The Southern Cassowary of northern Queensland has a reputation for being aggressive towards humans. I don’t have personal experience of this species, but I know that when I do visit that region, I’m going to be wary of the cassowary!
Ibises and Gulls
Gulls and picnics seem to go together. Especially when you produce some fish and chips. It is as if you’ve put up a huge neon sign saying “Come to the feast.” Again, this is as a result of feeding by humans and not a direct attack to harm. Having said that, it is intimidating and annoying to have a Silver Gull standing on your picnic table 30cm away from your lovely chips. In some parts of Australia, Ibises are a major problem too, snatching food from children in particular. Our larger Ibis species are almost as large as a toddler learning to walk. Scary stuff for a youngster.
Willie Wagtails are generally loved by all Australians and is one of our most recognisable birds. What most people do not realise is that these endearing little creatures can be very bold and aggressive when there are babies in a nest nearby. Our resident Willie Wagtails have given us a little tweak on the head if we venture too close to the nest. And they are not too slow to attack birds much bigger than themselves; even our largest eagle, the Wedge Tail, is not immune from harassment.
Honeyeaters are not known for their aggression towards humans. If you get too close to their nest they will let you know, scalding you incessantly from a nearby branch. However, they can be very bold. Many years ago a friend in Port Augusta related to me an occasion when a honeyeater landed on his shoulder and tried to pluck a hair from his rather ample beard. While this incident is not a display of aggression, it does show how courageous they can be.
There have been a few recorded instances of people being attacked by eagles, hawks and other raptors. Only last year I was aggressively swooped by what I think was a Brown Falcon. I can’t be sure because I didn’t hang around too long. I was invading his territory so I beat a hasty retreat. He didn’t contact any part of me but it was a little unnerving.
How to Deal With Aggressive Bird Behaviour
- Give the birds space – keep away from their nest or their young. Think about how you would react if a large monster invaded your home. They are protecting their offspring so respect their space. If there is a magpie nesting on your usual walking route, try to take an alternative route until the nesting has finished.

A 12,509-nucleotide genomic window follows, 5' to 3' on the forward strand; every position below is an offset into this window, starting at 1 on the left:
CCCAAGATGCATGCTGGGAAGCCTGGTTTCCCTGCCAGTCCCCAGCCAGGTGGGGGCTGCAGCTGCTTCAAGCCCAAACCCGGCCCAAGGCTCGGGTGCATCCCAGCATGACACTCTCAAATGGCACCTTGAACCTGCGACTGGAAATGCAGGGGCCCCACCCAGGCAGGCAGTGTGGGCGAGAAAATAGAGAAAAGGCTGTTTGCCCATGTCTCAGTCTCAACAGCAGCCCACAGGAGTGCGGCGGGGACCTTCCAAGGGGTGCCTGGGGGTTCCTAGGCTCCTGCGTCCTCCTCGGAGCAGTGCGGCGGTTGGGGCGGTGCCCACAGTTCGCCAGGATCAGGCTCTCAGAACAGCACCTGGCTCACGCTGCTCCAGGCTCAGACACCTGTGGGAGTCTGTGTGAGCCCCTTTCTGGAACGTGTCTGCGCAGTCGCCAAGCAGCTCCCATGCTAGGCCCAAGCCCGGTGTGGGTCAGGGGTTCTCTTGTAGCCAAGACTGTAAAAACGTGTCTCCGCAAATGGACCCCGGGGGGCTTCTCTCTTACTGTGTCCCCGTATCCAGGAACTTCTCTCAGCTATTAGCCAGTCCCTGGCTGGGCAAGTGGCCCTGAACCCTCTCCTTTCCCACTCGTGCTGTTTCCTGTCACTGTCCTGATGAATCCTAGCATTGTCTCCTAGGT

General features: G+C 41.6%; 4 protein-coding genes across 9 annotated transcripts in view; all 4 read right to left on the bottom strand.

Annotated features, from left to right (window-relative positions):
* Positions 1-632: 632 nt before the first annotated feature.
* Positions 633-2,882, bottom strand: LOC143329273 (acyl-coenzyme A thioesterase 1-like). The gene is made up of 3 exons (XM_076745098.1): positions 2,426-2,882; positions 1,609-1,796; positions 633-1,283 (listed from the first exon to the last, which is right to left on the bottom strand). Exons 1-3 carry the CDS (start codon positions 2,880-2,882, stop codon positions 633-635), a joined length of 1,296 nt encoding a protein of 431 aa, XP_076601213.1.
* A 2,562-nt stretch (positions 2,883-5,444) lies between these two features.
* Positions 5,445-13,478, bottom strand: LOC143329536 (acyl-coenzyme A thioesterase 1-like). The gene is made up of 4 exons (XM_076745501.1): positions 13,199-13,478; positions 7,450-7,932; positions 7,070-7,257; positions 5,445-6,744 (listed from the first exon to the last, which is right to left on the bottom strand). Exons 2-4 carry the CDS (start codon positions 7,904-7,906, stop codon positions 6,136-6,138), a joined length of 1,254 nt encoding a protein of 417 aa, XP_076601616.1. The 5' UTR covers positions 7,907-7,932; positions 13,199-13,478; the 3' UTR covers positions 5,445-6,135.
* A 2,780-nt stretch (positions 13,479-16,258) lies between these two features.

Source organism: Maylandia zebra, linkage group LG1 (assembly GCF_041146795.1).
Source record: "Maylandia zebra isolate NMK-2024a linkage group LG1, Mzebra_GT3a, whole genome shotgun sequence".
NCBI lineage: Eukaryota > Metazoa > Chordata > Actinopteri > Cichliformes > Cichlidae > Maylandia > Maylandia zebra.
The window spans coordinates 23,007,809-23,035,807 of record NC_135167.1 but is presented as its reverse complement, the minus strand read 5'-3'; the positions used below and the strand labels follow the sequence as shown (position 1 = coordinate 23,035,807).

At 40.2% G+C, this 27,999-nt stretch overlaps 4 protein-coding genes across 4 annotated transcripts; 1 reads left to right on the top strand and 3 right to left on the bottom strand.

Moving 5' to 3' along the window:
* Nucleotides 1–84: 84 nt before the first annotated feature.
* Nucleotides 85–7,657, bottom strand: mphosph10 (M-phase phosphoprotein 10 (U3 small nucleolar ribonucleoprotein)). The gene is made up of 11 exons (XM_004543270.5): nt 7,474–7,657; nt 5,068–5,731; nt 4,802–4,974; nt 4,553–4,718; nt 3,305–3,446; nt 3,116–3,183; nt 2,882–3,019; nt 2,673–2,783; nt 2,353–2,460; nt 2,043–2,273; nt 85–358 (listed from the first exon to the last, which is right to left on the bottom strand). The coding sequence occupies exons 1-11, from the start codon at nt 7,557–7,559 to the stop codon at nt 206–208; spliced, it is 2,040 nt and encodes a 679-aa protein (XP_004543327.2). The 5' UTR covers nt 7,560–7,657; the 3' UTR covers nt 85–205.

- Wear protective clothing – this is particularly so with swooping magpies. Wear a hat or helmet to avoid injury. Some people say that painting large eyes on the back of a helmet, hat or cap helps to deter magpies from swooping.
- Don’t feed native birds – if everyone followed this rule there wouldn’t be a problem but it is probably too late for that. If you are having a picnic, don’t be tempted to throw food scraps to the gulls of ducks or whatever is nearby. Just one chip or bread crumb thrown at one bird will often result in dozens of birds flocking to your picnic ready for a handout. In the case of Gulls, it could result in hundreds surrounding your picnic spot.
- Carry a stick – I’ve proved this to be effective with magpies swooping. Carry a stick above one’s head as you walk through a magpie nesting zone. This deters them from attacking your head. Decorating the stick with ribbons can add to the distraction level.
- Carry a flag – this one is mainly for cyclists. Mount a pole on your bike with a flag at the top. It will help motorists see you too!
I invite readers to leave their comments about their experiences with aggressive birds.
- Which birds have swooped you?
- How have you been harmed by birds?
- What about birds in other countries? Do they swoop or attack?
- What solutions to aggressive bird behaviour can you share with readers of this blog?
- Readers on this blog have contributed many interesting comments – click on the comments section below this post.
- I have written a followup article called A Bit on the Nose. This post quotes in full an amusing email sent to the the Birding-Aus forum today. Special thanks to Bill for permission to quote the email in full.
Related articles and links:
- Common Blackbirds – my article that started me on this post.
- ProBlogger – this article has been submitted to the Group Writing Project “How to…” being run by Darren Rowse on ProBlogger.